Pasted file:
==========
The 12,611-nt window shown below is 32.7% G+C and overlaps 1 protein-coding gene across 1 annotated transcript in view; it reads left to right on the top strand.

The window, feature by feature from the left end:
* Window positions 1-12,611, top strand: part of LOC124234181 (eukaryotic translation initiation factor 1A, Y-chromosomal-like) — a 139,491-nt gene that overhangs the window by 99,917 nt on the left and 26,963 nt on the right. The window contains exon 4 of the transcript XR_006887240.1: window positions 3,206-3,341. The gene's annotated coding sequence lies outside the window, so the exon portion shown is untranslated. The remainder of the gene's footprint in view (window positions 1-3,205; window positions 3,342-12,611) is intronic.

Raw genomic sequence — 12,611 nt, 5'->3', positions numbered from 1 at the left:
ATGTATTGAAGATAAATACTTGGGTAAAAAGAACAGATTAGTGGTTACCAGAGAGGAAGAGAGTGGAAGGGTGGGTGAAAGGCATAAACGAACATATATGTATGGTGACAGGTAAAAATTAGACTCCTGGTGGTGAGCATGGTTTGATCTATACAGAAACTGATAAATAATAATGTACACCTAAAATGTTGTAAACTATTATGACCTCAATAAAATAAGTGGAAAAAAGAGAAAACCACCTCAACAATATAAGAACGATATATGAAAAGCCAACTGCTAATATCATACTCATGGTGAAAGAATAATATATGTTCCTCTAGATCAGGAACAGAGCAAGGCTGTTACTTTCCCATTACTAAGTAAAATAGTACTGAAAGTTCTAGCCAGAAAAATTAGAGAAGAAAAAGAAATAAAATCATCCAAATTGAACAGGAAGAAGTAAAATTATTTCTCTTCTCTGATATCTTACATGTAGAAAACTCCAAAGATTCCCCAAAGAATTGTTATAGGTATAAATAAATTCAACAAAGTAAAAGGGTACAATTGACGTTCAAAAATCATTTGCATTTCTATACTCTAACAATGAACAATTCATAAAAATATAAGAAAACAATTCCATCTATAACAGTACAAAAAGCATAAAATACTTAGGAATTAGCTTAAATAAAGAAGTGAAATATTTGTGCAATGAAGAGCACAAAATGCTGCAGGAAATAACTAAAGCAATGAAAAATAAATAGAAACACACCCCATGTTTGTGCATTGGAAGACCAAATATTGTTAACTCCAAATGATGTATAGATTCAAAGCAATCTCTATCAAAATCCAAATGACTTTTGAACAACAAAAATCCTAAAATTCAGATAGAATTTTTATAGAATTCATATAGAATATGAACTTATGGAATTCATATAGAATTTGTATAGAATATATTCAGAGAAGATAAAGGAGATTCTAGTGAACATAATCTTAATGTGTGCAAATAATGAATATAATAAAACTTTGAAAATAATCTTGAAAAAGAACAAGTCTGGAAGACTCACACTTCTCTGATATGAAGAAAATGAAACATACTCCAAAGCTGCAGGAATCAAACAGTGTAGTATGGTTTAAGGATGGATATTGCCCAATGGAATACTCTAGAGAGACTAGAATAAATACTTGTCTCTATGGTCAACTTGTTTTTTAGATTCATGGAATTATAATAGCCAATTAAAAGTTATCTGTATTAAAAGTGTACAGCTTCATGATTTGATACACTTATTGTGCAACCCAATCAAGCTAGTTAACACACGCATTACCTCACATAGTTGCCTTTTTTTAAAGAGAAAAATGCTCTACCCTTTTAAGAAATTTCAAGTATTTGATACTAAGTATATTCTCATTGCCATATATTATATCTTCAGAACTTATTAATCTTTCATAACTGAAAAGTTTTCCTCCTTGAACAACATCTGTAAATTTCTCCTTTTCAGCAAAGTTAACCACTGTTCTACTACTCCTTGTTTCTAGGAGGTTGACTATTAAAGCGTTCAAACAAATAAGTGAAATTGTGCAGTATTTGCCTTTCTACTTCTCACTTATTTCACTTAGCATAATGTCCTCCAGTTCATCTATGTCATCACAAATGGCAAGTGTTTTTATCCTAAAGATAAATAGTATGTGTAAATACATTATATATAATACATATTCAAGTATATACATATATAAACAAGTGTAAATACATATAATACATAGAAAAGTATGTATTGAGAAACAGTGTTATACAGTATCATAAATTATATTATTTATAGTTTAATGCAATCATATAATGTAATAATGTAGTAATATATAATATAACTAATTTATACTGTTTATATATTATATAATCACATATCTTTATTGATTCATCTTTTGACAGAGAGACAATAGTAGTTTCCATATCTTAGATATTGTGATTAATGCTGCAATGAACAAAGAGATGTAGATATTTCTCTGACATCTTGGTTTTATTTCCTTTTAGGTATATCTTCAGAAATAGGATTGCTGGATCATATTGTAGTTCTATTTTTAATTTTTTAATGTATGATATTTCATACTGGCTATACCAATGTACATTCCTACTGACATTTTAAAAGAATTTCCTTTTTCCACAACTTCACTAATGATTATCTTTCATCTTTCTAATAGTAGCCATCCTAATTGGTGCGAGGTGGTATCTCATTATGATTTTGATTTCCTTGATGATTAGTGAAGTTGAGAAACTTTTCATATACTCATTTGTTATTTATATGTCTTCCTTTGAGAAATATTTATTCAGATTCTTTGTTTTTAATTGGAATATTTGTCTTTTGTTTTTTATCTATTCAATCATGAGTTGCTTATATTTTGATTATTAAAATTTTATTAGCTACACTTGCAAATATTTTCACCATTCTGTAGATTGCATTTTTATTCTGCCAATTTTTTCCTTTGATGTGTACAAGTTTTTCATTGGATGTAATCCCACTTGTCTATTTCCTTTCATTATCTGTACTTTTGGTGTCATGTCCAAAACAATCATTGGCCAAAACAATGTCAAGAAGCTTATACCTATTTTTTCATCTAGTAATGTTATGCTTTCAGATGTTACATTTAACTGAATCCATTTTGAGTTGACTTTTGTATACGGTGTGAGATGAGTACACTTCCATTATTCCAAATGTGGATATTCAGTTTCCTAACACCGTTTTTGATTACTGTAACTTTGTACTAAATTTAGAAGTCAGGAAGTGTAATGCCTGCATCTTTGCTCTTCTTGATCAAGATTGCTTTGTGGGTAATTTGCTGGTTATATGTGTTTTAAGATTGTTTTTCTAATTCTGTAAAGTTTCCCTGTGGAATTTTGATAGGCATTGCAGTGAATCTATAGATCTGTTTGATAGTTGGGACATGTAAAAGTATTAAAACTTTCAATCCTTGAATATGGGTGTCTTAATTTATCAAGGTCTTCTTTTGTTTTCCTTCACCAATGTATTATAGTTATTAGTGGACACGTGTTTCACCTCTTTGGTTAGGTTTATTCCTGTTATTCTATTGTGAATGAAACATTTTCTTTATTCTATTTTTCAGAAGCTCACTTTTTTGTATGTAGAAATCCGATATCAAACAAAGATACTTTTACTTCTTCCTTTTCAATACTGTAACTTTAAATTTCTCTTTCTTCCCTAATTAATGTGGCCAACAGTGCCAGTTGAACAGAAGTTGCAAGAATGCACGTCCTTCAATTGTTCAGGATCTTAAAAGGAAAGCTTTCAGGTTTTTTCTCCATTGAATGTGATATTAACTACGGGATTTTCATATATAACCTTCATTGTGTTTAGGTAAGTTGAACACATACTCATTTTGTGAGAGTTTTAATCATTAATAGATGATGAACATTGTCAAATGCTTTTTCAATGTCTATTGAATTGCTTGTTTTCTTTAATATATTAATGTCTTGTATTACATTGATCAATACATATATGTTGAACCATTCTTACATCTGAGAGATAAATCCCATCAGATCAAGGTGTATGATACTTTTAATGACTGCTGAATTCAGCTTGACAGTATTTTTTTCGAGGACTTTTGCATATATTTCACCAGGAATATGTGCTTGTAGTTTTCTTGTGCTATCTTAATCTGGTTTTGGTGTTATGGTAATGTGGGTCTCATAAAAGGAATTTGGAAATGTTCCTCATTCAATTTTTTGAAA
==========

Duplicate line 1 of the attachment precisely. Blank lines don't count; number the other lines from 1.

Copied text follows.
The 12,611-nt window shown below is 32.7% G+C and overlaps 1 protein-coding gene across 1 annotated transcript in view; it reads left to right on the top strand.